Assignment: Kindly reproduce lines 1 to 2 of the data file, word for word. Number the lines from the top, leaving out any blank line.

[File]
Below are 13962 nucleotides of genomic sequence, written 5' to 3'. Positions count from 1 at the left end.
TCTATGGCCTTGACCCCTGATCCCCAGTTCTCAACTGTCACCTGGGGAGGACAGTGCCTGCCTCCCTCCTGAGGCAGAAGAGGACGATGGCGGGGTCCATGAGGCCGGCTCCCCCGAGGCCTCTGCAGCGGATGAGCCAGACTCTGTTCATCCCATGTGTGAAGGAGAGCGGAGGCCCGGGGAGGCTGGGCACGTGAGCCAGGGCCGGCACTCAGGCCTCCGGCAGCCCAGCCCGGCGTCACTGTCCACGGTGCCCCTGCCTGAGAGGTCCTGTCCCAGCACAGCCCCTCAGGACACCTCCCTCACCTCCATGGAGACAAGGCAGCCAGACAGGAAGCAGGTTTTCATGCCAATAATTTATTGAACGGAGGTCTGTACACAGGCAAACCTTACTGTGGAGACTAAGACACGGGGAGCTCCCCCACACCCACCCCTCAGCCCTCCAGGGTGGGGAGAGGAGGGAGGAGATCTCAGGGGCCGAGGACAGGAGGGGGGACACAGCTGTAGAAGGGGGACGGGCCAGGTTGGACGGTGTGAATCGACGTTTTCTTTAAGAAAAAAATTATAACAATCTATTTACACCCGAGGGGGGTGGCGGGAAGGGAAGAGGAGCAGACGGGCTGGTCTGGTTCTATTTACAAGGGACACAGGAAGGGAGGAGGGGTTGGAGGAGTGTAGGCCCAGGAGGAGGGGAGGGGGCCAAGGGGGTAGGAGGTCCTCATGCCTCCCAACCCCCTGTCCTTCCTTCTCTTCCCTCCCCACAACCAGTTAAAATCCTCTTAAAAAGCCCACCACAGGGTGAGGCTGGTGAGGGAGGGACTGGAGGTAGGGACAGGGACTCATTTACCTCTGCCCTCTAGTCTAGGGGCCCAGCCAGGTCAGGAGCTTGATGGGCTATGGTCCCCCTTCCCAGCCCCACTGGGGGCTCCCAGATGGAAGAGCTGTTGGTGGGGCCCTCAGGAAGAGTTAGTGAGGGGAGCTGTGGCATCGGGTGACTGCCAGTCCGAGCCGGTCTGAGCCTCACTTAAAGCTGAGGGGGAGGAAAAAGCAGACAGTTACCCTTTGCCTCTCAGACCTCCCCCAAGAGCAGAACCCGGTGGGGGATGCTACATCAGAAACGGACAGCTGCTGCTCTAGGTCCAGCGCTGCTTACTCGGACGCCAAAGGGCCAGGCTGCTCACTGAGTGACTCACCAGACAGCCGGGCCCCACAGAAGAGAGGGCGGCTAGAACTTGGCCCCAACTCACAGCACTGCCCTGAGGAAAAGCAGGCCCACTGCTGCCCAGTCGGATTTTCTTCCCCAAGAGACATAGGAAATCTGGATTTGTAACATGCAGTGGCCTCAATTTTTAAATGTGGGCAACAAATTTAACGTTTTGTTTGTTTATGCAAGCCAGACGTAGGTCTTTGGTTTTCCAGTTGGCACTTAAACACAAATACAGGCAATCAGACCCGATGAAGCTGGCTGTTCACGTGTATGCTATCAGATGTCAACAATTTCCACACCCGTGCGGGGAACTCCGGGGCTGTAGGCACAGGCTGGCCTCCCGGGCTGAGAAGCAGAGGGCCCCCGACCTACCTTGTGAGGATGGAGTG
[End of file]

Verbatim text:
Below are 13962 nucleotides of genomic sequence, written 5' to 3'. Positions count from 1 at the left end.
TCTATGGCCTTGACCCCTGATCCCCAGTTCTCAACTGTCACCTGGGGAGGACAGTGCCTGCCTCCCTCCTGAGGCAGAAGAGGACGATGGCGGGGTCCATGAGGCCGGCTCCCCCGAGGCCTCTGCAGCGGATGAGCCAGACTCTGTTCATCCCATGTGTGAAGGAGAGCGGAGGCCCGGGGAGGCTGGGCACGTGAGCCAGGGCCGGCACTCAGGCCTCCGGCAGCCCAGCCCGGCGTCACTGTCCACGGTGCCCCTGCCTGAGAGGTCCTGTCCCAGCACAGCCCCTCAGGACACCTCCCTCACCTCCATGGAGACAAGGCAGCCAGACAGGAAGCAGGTTTTCATGCCAATAATTTATTGAACGGAGGTCTGTACACAGGCAAACCTTACTGTGGAGACTAAGACACGGGGAGCTCCCCCACACCCACCCCTCAGCCCTCCAGGGTGGGGAGAGGAGGGAGGAGATCTCAGGGGCCGAGGACAGGAGGGGGGACACAGCTGTAGAAGGGGGACGGGCCAGGTTGGACGGTGTGAATCGACGTTTTCTTTAAGAAAAAAATTATAACAATCTATTTACACCCGAGGGGGGTGGCGGGAAGGGAAGAGGAGCAGACGGGCTGGTCTGGTTCTATTTACAAGGGACACAGGAAGGGAGGAGGGGTTGGAGGAGTGTAGGCCCAGGAGGAGGGGAGGGGGCCAAGGGGGTAGGAGGTCCTCATGCCTCCCAACCCCCTGTCCTTCCTTCTCTTCCCTCCCCACAACCAGTTAAAATCCTCTTAAAAAGCCCACCACAGGGTGAGGCTGGTGAGGGAGGGACTGGAGGTAGGGACAGGGACTCATTTACCTCTGCCCTCTAGTCTAGGGGCCCAGCCAGGTCAGGAGCTTGATGGGCTATGGTCCCCCTTCCCAGCCCCACTGGGGGCTCCCAGATGGAAGAGCTGTTGGTGGGGCCCTCAGGAAGAGTTAGTGAGGGGAGCTGTGGCATCGGGTGACTGCCAGTCCGAGCCGGTCTGAGCCTCACTTAAAGCTGAGGGGGAGGAAAAAGCAGACAGTTACCCTTTGCCTCTCAGACCTCCCCCAAGAGCAGAACCCGGTGGGGGATGCTACATCAGAAACGGACAGCTGCTGCTCTAGGTCCAGCGCTGCTTACTCGGACGCCAAAGGGCCAGGCTGCTCACTGAGTGACTCACCAGACAGCCGGGCCCCACAGAAGAGAGGGCGGCTAGAACTTGGCCCCAACTCACAGCACTGCCCTGAGGAAAAGCAGGCCCACTGCTGCCCAGTCGGATTTTCTTCCCCAAGAGACATAGGAAATCTGGATTTGTAACATGCAGTGGCCTCAATTTTTAAATGTGGGCAACAAATTTAACGTTTTGTTTGTTTATGCAAGCCAGACGTAGGTCTTTGGTTTTCCAGTTGGCACTTAAACACAAATACAGGCAATCAGACCCGATGAAGCTGGCTGTTCACGTGTATGCTATCAGATGTCAACAATTTCCACACCCGTGCGGGGAACTCCGGGGCTGTAGGCACAGGCTGGCCTCCCGGGCTGAGAAGCAGAGGGCCCCCGACCTACCTTGTGAGGATGGAGTG